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A Long History with Tourism

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  1. A Long History with Tourism TRMT 396 Lecture #1

  2. A Staged History • In-Situ Control • Pre-contact • In-Situ Exposure • explorers & anthropologists • Ex-Situ Exhibitionism & Exploitation • In-Situ Exhibitionism & Exploitation • In-Situ Quasi-Empowerment • Ex-Situ Quasi-Empowerment Weaver, 2010

  3. A Dark Exploitation? • Anthropology and tourism coincide – links to empire, social Darwinism, widespread media, etc. • Dichotomy created • Primitive - modern • Native Hawaiians as “Ideal Natives” ie. a non-threatening, soft primitivism (Desmond, 1999) • FORMULA:Hula=beautiful women=native=hawaii • Burlesque-like environment of Musa Isle Village (Seminole) and other attractions (Desmond, 1999)

  4. Or Solidarity and Resistance in Difference? • Perhaps a space to articulate selves & resist assimilation • “What better way …to maintain a separate collective identity than by commodifying cultural difference” (Nesper, 2003) • Playing indian • Enabled cultural resurgence • Economic move when other venues denied/decline e.g. logging & fishing • Lac du Flambeau (bowl) to Cowichan (opera) examples

  5. Responding to Collectors • Desire for a souvenir of the encounter – authenticity important (Dilworth, 2003) • Evasion & Resistance OR production & mediation (Erikson, 2003) • History of mediating tradition for Euro-American tastes • Shifting production (size, style) and re-introduction of goods no longer in common use (Haida example)

  6. The Makah Example (19th century to now) • Curios/carving/baskets made for tourist consumption • Young Doctor’s house as longhouse, store, roller rink, museum, etc. • Assertion of guardianship of their own past Erikson, 2003

  7. The Southwest Example • The “Chief” train from Chicago to LA • Aboriginal people as “promotional tools” • Fred Harvey’s hotels and “Indian Detours” – lavish buses and “Harvey Girl”/Courier guides • Pueblo & Navajo vendors at train station, along highways and under the portico of the Governors Palace • Revival of some pottery/weaving traditions in response Fried, 2010; Weaver , 2010

  8. The B.C. Coast & Pacific Northwest • Carving & basket making for curios by 1850 • Ethnographic trade in full swing by 1870’s • Fl0od tide of collectors 1880-1920 (then market crash) • Design specifically for sale • Engage in tours and shows : • Kwakwaka'wakw @ Chicago World’s Fair (1893) • Quatsino @ St. Louis World’s Fair (1904) • Bella Coola tour of Germany (1885-86)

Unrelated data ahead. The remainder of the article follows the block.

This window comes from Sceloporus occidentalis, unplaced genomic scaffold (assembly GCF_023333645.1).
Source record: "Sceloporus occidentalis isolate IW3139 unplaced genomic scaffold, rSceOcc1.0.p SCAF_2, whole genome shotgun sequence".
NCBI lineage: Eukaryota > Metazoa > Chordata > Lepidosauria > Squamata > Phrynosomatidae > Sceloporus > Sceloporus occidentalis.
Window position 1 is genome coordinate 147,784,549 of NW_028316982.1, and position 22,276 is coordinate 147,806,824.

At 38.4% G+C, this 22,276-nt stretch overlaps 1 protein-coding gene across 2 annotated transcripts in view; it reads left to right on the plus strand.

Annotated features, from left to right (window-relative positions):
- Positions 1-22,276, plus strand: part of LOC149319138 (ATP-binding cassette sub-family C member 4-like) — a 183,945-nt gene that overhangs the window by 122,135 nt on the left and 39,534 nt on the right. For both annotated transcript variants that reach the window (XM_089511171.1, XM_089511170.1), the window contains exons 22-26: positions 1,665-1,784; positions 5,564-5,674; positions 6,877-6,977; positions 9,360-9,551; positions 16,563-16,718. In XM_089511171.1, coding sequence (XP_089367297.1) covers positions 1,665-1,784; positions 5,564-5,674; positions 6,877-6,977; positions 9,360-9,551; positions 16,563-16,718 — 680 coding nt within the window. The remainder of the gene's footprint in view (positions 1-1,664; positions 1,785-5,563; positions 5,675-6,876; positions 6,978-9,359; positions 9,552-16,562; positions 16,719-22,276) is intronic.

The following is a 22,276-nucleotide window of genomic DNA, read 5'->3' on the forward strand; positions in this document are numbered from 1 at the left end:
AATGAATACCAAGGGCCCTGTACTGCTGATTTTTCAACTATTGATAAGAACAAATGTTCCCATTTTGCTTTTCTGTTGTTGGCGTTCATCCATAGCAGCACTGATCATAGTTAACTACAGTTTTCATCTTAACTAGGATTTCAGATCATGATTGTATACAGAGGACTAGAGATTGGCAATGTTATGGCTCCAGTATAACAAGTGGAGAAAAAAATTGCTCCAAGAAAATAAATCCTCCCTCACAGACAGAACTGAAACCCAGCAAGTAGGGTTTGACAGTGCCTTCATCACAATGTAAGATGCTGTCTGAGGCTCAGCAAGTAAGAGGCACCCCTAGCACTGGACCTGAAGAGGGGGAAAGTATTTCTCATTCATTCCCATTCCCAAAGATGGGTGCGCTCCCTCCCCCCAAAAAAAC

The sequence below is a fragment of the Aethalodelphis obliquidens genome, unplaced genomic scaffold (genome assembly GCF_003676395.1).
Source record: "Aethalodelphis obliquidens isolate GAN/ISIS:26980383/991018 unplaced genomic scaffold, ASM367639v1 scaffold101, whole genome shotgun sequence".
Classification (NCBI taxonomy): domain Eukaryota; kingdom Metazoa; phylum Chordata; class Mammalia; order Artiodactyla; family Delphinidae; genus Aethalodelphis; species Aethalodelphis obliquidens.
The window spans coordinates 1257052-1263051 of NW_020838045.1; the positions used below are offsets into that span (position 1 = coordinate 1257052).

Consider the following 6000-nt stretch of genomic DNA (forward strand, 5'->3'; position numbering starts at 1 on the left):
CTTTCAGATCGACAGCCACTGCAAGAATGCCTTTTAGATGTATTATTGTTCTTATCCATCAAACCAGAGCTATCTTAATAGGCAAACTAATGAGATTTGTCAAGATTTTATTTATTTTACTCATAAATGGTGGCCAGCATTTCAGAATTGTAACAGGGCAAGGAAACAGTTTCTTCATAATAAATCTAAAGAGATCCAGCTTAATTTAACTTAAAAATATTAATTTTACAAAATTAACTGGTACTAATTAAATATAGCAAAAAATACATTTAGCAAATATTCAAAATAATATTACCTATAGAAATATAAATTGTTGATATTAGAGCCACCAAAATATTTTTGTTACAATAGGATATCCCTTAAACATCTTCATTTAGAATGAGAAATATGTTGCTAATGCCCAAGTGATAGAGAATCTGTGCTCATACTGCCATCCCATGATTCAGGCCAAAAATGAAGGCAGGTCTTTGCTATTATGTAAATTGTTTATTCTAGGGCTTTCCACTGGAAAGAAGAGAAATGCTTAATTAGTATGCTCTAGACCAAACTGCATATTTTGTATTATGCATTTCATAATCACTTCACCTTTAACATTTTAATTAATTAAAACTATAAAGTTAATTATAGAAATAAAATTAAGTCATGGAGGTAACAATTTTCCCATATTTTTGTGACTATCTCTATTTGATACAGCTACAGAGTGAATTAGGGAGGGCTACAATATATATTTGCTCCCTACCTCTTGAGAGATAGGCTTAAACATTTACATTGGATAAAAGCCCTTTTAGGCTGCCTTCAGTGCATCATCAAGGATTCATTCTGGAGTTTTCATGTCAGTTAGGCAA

9. Diversifying Economy on the North Coast • Tlingit perform for steamboat cruise tourists & sell baskets on boardwalks of Sitka • Inside passage initially known as the ‘Totem-pole” route • Alaska Steamship ad 1906 “No home is complete now-a-days without a neat and artistically arranged Indian basket corner” Raibmon, 2005

  10. Picking, Performing & Producing • Migratory farm work in the hops fields and fruit orchards • Tourist trade developed to visit the workers’ camps – trains up from Seattle • Multiple responses • Access to events • Production of curios & baskets • Guided (fishing/hunting) • Posed for photos • Organized performances Raibmon, 2005

  11. Selling the Parks & their Lodges • Banff Indian Days • Pikani (Blackfeet) as official hosts for Great Northern hotels • Havasupai guides for horse packing trips into Grand Canyon

  12. Additional Sources • Dilworth, L. (2003). “Handmade by an American Indian” Souvenirs and the Cultural Economy of the Southwest. In H. Rothman (ed)The Culture of Tourism, the Tourism of Culture. Albuquerque, NM: University of New Mexico Press. • Keller, R. & Turek, M. (1998). American Indians & National Parks. Tucson, AZ: University of Arizona Press. • Knight, R. (1996). Indians at Work. Vancouver, BC: New Star. • Raibmon, P. (2006). Authentic Indians: Episodes of Encounter from the late Nineteenth Century Northwest Coast. Durham, NC: Duke University Press.